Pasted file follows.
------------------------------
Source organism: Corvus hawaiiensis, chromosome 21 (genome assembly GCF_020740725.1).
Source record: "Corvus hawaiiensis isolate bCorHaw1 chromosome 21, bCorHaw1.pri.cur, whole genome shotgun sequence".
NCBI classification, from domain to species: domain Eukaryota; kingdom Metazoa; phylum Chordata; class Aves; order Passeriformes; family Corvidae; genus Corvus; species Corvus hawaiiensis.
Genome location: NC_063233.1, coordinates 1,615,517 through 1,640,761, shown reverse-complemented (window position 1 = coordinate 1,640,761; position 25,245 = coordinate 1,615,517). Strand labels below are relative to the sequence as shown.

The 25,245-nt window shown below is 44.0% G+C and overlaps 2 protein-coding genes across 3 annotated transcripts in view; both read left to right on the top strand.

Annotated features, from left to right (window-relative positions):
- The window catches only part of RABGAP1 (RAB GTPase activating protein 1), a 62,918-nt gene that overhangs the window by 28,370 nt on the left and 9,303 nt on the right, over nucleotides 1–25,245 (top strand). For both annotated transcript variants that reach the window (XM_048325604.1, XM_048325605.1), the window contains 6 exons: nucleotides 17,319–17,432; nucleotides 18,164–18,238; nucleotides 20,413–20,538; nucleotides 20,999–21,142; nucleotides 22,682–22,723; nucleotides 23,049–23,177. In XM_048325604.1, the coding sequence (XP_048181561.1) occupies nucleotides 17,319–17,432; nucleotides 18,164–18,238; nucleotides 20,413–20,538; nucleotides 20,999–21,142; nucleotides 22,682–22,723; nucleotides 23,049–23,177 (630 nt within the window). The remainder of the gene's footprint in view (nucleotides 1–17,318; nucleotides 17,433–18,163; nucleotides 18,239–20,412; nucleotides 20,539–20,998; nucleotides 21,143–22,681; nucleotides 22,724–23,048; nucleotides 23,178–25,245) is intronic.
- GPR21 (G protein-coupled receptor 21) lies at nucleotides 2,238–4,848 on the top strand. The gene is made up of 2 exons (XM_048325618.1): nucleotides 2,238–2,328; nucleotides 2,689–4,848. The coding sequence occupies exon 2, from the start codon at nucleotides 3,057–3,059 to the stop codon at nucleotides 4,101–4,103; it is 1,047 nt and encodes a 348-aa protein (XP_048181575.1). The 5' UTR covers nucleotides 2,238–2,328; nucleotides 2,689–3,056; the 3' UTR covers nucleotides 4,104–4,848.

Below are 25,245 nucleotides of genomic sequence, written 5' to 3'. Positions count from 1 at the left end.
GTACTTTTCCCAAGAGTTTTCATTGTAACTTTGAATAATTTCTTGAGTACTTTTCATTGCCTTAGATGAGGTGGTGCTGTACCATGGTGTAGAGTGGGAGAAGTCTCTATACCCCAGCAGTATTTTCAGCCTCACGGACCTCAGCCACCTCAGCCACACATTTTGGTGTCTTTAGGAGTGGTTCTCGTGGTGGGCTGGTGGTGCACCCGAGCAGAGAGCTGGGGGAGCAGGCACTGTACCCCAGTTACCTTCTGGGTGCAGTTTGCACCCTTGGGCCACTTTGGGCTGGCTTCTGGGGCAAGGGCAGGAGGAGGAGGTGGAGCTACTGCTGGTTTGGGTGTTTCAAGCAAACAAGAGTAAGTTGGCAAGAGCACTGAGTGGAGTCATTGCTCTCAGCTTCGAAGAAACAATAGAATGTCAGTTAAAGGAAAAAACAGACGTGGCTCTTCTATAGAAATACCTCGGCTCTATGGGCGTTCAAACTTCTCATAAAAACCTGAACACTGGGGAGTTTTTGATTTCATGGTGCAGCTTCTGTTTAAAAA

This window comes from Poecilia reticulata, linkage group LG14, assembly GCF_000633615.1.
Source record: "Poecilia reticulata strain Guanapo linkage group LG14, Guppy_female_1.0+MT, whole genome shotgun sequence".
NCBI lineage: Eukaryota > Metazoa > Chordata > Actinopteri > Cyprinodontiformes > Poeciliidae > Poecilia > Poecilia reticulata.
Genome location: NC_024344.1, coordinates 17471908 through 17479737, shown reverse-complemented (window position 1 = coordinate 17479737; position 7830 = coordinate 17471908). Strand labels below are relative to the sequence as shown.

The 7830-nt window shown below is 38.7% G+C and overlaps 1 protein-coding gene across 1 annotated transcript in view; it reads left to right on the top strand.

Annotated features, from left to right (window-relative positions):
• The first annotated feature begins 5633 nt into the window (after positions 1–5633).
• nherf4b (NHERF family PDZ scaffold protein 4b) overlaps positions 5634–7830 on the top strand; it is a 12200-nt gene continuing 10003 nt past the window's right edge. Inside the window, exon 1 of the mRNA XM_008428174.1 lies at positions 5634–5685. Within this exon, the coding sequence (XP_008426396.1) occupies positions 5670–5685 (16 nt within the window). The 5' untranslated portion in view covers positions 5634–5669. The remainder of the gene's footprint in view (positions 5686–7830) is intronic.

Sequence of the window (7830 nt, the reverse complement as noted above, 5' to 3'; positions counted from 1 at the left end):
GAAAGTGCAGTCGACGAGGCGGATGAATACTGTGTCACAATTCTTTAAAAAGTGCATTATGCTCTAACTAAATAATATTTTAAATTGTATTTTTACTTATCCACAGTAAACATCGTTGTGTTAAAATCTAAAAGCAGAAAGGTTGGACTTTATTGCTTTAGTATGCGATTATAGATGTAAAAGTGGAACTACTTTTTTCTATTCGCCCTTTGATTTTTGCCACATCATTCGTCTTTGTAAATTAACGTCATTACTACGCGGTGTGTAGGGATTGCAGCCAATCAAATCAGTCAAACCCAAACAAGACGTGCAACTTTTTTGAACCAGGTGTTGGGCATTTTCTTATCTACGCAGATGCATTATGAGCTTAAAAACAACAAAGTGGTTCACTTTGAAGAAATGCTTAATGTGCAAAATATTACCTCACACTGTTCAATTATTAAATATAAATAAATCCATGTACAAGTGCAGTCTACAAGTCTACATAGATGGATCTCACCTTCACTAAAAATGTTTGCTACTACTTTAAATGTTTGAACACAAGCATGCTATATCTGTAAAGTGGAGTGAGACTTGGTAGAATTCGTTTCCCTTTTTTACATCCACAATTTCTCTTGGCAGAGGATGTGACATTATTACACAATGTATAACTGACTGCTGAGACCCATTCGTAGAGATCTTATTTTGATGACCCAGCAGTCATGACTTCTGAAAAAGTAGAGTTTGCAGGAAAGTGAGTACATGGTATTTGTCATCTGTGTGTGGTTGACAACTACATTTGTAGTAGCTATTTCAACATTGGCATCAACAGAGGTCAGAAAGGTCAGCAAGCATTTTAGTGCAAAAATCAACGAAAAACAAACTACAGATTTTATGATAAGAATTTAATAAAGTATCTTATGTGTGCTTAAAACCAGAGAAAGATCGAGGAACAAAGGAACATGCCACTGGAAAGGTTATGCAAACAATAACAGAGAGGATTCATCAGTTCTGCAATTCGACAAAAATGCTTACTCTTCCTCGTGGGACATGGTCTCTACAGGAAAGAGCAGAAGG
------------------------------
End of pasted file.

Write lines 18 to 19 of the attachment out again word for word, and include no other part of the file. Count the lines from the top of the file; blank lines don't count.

• nherf4b (NHERF family PDZ scaffold protein 4b) overlaps positions 5634–7830 on the top strand; it is a 12200-nt gene continuing 10003 nt past the window's right edge. Inside the window, exon 1 of the mRNA XM_008428174.1 lies at positions 5634–5685. Within this exon, the coding sequence (XP_008426396.1) occupies positions 5670–5685 (16 nt within the window). The 5' untranslated portion in view covers positions 5634–5669. The remainder of the gene's footprint in view (positions 5686–7830) is intronic.

Sequence of the window (7830 nt, the reverse complement as noted above, 5' to 3'; positions counted from 1 at the left end):